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Dalai Dialog: A Hope, A Wing, A Prayer And Four Flags
Meanwhile it's been announced that a special envoy of George W. Bush will meet with the Dalai Lama next week. At a news conference, State Department spokesman Tom Casey said that Under Secretary of State Paula Dobriansky, the government's special envoy for Tibet, "is going to be meeting with the Dalai Lama in Michigan on April 21st."
"They're going to be talking about our view that the Chinese authorities ought to engage in a discussion with the Dalai Lama. We'll be interested in hearing his views on the situation there," said Casey.
As international pressure mounts, this latest move has upset Chinese officials. "We believe that the Tibetan affairs are internal affairs of China, and (are) strongly opposed to external interference in this respect," said Wang Baodong, a spokesman for the Chinese embassy in Washington, in a statement released to the AFP news service.
"We always demand that the US administration and US officials adhere to their commitment to recognizing Tibet as part of China, not supporting Tibetan independence, and refrain from holding any contact with the Dalai Lama and his clique," he said.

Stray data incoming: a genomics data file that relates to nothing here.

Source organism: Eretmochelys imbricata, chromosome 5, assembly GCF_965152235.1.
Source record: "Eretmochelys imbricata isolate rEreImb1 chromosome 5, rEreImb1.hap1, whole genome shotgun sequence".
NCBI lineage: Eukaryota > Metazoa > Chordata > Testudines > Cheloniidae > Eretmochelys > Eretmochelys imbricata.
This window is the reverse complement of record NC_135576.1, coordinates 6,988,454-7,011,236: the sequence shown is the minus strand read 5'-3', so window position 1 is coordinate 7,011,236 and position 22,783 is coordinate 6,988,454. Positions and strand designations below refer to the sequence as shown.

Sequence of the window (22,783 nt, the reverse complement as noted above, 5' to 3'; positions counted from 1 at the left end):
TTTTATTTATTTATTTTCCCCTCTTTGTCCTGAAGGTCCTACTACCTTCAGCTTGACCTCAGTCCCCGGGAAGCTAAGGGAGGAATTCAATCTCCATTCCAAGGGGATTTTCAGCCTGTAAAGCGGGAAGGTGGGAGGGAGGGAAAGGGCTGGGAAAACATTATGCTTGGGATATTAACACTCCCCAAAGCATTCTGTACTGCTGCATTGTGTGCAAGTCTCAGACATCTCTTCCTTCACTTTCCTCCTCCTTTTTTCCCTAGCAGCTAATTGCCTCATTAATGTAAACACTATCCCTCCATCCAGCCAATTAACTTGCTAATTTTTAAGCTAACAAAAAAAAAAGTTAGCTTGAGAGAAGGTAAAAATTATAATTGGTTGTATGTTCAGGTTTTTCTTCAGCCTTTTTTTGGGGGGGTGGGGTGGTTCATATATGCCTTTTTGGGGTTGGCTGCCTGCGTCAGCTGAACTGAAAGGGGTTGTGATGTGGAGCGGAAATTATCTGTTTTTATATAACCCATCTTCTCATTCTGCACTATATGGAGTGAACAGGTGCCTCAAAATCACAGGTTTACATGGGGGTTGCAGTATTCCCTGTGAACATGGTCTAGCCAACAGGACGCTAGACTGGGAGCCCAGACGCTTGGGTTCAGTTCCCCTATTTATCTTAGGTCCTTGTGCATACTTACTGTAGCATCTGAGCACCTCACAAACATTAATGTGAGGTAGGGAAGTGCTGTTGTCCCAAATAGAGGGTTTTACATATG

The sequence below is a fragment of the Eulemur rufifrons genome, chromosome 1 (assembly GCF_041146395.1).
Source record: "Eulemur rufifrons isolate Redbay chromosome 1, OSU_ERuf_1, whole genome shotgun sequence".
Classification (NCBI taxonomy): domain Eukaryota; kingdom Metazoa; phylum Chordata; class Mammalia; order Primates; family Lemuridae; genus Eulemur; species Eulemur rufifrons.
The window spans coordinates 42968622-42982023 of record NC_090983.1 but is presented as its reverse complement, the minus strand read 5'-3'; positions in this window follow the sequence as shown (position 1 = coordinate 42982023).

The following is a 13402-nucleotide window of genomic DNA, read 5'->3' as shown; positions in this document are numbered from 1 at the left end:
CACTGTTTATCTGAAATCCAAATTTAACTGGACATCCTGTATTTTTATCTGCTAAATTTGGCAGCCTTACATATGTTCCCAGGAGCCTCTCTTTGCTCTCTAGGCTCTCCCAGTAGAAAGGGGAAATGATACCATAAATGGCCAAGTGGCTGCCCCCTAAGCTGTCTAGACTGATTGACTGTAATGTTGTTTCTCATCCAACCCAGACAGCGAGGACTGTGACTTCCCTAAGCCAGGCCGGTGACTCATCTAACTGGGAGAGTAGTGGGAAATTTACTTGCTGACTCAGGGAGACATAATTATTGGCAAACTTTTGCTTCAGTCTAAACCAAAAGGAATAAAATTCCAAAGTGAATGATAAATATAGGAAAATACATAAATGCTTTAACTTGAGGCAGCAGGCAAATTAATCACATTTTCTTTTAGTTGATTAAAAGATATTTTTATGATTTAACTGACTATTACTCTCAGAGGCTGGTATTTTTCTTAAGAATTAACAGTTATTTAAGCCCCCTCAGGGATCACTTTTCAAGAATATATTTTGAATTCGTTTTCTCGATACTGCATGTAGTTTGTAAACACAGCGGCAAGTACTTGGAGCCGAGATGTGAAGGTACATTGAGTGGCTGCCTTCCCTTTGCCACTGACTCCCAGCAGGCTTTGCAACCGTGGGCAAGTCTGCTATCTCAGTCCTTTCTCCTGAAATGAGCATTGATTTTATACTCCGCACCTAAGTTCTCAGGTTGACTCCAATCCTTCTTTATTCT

The Dalai Lama, who lives in exile in India, is between a rock and a hard place. The Chinese government has accused him of "scheming and instigating violence," despite lack of evidence to support the accusation, and the Tibetan leader's numerous pleases for peaceful protest. Meanwhile, many of his followers are frustrated by the lack of progress and are calling for a more proactive approach. To complicate matters further, one of the conditions of residence for the Dalai Lama and his followers living in exile in India, is that they must not protest against the Chinese government on Indian soil.
When asked at Sunday's new conference in Seattle if the Tibetans would make concessions in order to secure talks with China, the Dalai Lama said that they had little to concede. "We've become refugees."
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